The first shooting day in Qingdao actually took us over two and a half our car ride away from the city, to a small village by the sea, where we would be shooting one day of material for the central element of the film, the Hope Island. This location was supposed to be the actual location where we shoot the scenes, but in the last moment, the production manager told that he can’t schedule the island shoot – due to tides, our shooting location would be underwater most of the time of the day and night – so we decided instead to shoot only some plates and little bits in the actual location, but the Hope Island set would be built on the studio backlot.
That decision was a sound one, I must say. While a beautiful location, it’s just too hard to make it work decently with the problematic weather and that old Moon on the sky making it harder to plan anything (but yes, without tides probably life on Earth wouldn’t have happened, since it was the tidal pools that splashed around with primordial soup in them that then started to spread wider and wider…).
Riding to the location through a Blade Runner -style sunrise over thick mist was interesting. Some of the roads had even been closed because it was too foggy to drive, but on the location the weather cleared out and we spent a beautiful shooting day by the seaside.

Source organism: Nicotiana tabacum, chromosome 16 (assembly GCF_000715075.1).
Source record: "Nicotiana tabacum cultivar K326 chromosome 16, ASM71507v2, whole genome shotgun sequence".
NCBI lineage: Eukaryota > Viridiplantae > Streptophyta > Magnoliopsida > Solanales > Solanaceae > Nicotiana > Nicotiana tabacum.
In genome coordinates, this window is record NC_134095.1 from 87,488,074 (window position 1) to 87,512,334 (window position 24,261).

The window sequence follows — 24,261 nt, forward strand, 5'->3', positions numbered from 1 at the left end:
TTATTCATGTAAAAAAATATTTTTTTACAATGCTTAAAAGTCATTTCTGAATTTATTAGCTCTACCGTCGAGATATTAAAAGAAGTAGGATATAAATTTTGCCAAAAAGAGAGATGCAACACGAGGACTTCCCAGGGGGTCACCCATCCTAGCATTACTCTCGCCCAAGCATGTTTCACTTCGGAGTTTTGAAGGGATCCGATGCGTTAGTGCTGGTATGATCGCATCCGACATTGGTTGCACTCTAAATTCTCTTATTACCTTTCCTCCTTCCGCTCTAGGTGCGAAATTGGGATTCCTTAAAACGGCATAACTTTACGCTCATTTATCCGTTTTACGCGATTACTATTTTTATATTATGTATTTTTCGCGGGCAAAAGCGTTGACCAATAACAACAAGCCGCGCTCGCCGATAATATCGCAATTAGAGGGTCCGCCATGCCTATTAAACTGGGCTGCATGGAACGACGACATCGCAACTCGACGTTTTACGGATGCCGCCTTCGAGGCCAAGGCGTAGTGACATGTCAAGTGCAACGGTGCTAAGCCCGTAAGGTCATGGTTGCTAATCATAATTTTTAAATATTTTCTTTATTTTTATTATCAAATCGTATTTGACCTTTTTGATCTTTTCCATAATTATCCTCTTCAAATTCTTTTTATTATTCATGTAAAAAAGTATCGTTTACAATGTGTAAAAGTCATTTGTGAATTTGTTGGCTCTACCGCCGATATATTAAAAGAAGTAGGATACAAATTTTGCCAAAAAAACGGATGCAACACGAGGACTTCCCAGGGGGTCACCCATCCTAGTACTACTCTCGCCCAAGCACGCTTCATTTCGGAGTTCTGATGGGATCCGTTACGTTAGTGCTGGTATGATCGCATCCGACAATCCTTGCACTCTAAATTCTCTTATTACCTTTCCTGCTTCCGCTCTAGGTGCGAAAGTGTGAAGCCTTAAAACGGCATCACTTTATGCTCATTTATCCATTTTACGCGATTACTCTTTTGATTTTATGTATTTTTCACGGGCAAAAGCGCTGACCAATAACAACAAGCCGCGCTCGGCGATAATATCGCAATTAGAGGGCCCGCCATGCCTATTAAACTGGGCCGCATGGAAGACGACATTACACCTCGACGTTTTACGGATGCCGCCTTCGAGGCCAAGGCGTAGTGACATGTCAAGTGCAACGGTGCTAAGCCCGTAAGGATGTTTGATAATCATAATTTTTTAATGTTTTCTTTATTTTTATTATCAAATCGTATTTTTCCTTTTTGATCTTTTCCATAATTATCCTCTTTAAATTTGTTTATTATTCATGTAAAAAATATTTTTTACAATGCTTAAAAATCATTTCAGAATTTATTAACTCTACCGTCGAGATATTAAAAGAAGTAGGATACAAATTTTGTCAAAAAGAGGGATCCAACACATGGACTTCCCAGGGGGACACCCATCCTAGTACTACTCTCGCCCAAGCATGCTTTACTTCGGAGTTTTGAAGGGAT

Another truth about filmmaking is that when you shoot anything with water involved, expect everything to be many times harder. Another scene which we shot was a rather complex one, including an old fishing boat, few rubber boats and complex camera boat rig following everything, and a drone that tried to capture some epic images from high up. Although everything went pretty well, it’s just very hard to try to shoot on a boat: it’s always drifting to a wrong direction, it’s very crowded there on a boat with the camera crew trying to stay out of shots, and can even be dangerous if something goes wrong. Luckily, nothing did. The sun was up the whole day and we enjoyed a nice shoot, but when we started to align the shots for the drone team, it all went to hell.
Wind was blowing, so it was hard to keep the boat still. We tried multiple times to make a shot, but kept on failing. The actors had to stay for few hours in extremely uncomfortable boat which we kept resetting and resetting and never got what we wanted. Eventually, I called it down: truth was, we just couldn’t do the shots, not today. I admitted our loss and we moved on, leaving the shots to be shot by a b unit sometime later.
After the sundown, we headed back to Qingdao and went for a delicious Thai dinner downstairs of the hotel with the cast and Annika. We enjoyed a splash of wine and great conversations, and being slightly buzzed waded back into the room and to bed.